BeyHealth Quarterly Journal (BHQJ) BHQJ 2018: 001:1 (May 2018) - Page 24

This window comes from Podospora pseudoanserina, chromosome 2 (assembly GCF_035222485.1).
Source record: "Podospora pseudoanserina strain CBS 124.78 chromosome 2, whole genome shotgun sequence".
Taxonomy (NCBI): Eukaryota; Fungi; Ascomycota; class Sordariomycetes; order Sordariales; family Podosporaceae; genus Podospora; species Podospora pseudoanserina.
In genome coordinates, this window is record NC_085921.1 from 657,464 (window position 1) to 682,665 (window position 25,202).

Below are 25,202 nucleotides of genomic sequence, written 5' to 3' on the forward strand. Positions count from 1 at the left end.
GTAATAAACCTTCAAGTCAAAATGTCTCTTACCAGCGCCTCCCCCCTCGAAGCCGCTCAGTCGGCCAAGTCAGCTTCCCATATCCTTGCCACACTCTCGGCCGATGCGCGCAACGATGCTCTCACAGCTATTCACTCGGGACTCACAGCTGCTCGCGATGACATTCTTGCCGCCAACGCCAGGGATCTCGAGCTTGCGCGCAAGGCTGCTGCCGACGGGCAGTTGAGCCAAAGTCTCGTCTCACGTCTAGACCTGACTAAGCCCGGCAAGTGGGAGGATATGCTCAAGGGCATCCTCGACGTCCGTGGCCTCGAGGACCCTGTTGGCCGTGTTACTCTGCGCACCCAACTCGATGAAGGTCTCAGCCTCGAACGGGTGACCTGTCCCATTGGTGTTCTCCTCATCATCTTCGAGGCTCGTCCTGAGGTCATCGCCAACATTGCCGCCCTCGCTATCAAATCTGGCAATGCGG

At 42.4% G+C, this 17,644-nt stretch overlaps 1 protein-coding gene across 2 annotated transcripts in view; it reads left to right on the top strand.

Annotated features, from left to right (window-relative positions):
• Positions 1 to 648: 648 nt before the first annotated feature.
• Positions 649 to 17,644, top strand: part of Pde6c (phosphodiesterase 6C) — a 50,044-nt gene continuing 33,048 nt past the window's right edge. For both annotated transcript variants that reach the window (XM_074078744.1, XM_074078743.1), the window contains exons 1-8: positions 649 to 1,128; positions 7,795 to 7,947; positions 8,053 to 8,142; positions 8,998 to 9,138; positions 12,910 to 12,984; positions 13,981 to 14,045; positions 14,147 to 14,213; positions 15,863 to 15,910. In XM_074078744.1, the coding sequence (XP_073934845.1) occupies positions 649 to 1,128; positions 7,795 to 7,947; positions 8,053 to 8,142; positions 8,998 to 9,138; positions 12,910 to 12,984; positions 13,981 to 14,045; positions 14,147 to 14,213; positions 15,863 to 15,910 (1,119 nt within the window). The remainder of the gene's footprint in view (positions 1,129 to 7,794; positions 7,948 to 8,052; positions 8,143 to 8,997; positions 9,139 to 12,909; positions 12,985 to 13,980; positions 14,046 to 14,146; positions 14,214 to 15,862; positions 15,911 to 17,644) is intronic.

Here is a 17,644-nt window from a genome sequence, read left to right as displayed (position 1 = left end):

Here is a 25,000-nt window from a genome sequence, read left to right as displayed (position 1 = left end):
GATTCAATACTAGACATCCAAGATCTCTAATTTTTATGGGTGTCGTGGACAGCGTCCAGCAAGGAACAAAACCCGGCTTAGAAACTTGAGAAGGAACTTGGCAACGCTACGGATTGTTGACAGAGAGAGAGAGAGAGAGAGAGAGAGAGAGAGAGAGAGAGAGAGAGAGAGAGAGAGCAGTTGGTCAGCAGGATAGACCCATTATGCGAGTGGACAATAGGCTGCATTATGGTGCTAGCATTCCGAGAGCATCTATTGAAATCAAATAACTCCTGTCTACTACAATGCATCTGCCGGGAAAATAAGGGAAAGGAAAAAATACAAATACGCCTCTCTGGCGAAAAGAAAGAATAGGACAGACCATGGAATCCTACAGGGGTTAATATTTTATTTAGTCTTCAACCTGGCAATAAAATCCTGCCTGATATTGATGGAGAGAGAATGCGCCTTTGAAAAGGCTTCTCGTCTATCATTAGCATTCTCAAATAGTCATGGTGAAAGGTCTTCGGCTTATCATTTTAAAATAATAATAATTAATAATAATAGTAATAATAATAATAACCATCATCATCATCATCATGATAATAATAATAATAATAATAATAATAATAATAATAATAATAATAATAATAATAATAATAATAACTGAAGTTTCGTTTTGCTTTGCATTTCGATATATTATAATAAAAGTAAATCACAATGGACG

Case Review Stomach & Oesophageal Cancer in Nigeria Abuchi Okaro MS FRCS FWACS Mr Abuchi Okaro is Consultant Laparoscopic Upper GI & Bariatric Surgeon at Maidstone & Tunbridge Wells NHS Trust, Kent, UK. G astric and Oesophageal (Upper GI) cancers remain a major health challenge worldwide. Combined, these cancers are responsible for approximately 1,407,378 (10%) cancer deaths per annum. Nigeria has a reported 101.3 cancer cases per 100,000 (UK 272.9 cancers per 100,000). Despite such reported low cancer rates, we know that due to its large population size and low levels of socioeconomic development, Nigeria and other low and middle-income countries in sub-Saharan Africa and beyond, together carry a substantial and disproportionate burden of cancer, all in all accounting for over half (57%) of the world’s total. In the 21st century, the diagnosis and management of Upper GI cancers is a multi- disciplinary task, promoting accurate diagnosis and appropriate staging of disease. Treatment modalities typically involve a combination of chemotherapy, radiotherapy and surgery. The challenge, however, remains detection of the disease at an early stage. It is a well-known fact that by the time symptoms are reported in the majority of patients, Upper GI cancers are usually at an advanced stage and not infrequently metastasised incurably to distant organs like the liver and lungs. The negative impact of such spread on outcomes observed in this scenario is remarkably profound. Regions of the world with a high incidence of such cancers, like Japan and China, have invested considerably in targeted screening programs aimed entirely at early detection usually at the asymptomatic, initial period of the disease, during which patients are usually without symptoms. 1 The incidence of gastric and oesophageal cancer in Nigeria remains unclear. There have been retrospective studies reporting this incidence to be low. However, as with other forms of cancer in this part of the world, a lack of cancer reporting registries, major deficiencies in access to adequate endoscopy, the absence of high-quality histopathological services and low levels of community awareness, means we do not really know the true situation regarding Case Study 1 It was a weekday morning on the day that I received a call from the hospital manager about a 42-year-old man who had called up just a few moments before. He was complaining of a single episode of transient dysphagia (difficulty swallowing) while having dinner the evening before. During a telephone consultation, I was able to understand that his symptom was accompanied by some transient pain at the time. He recalls drinking several mouthfuls of water appeared to aid in its rapid resolution and left him feeling as he described it with ‘a wound-like feeling’ in his upper abdomen (epigastric region) whenever he attempted to swallow after the episode was over. He admitted that he was yet to try anything solid since the event of the evening before but was remarked that he was tolerating fluids ‘OK’. There was no prior history of anything significant aside from a history of infrequent reflux disease. My immediate thoughts went towards a possible hiatus hernia as the likely underlying problem. I recommended a clinic review, possibly an early endoscopy along with acid suppression therapy. Later that day, he came to see me in clinic. He was a fit and well-looking gentleman, currently working as a high-ranking executive of an international organization There was nothing further in the history of note. He was in full agreement with the plan for an endoscopy and we proceeded later that day to do the needful. To my shock and surprise, I discovered a 1cm malignant ulcer in the cardia of the stomach, just beyond the gastro-oesophageal junction. I placed him on high dose acid suppression and a soft diet, pending pathology results. The histopathological analysis returned and revealed moderately differentiated adenocarcinoma of local origin. Staging CT scan of the chest, abdomen and pelvis showed only mild thickening at the cardia. The upper GI MDT case review agreed that a decision to proceed straight to surgery was an appropriate treatment option. Consent was given for the procedure to proceed and we performed a laparoscopically-assisted vagus nerve-sparing proximal gastrectomy and Merendino Reconstruction (Interpositional Jejunum–oesophagojej and Gastro-Jej anastomosis) 4 . He made an uneventful post-surgical recovery, leaving the hospital 4 days later on a liquid diet for 2 weeks. The postoperative histology revealed a yPT1N1Mx adenocarcinoma of the stomach with 1 out of 15 LN involved and a focus of microvascular invasion. The Upper GI MDT recommended 4 cycles of Adjuvant FLOT chemotherapy. He is currently going through this and appears to be coping well. 24 www.beyhealth.com | MAY 2018 | Issue 1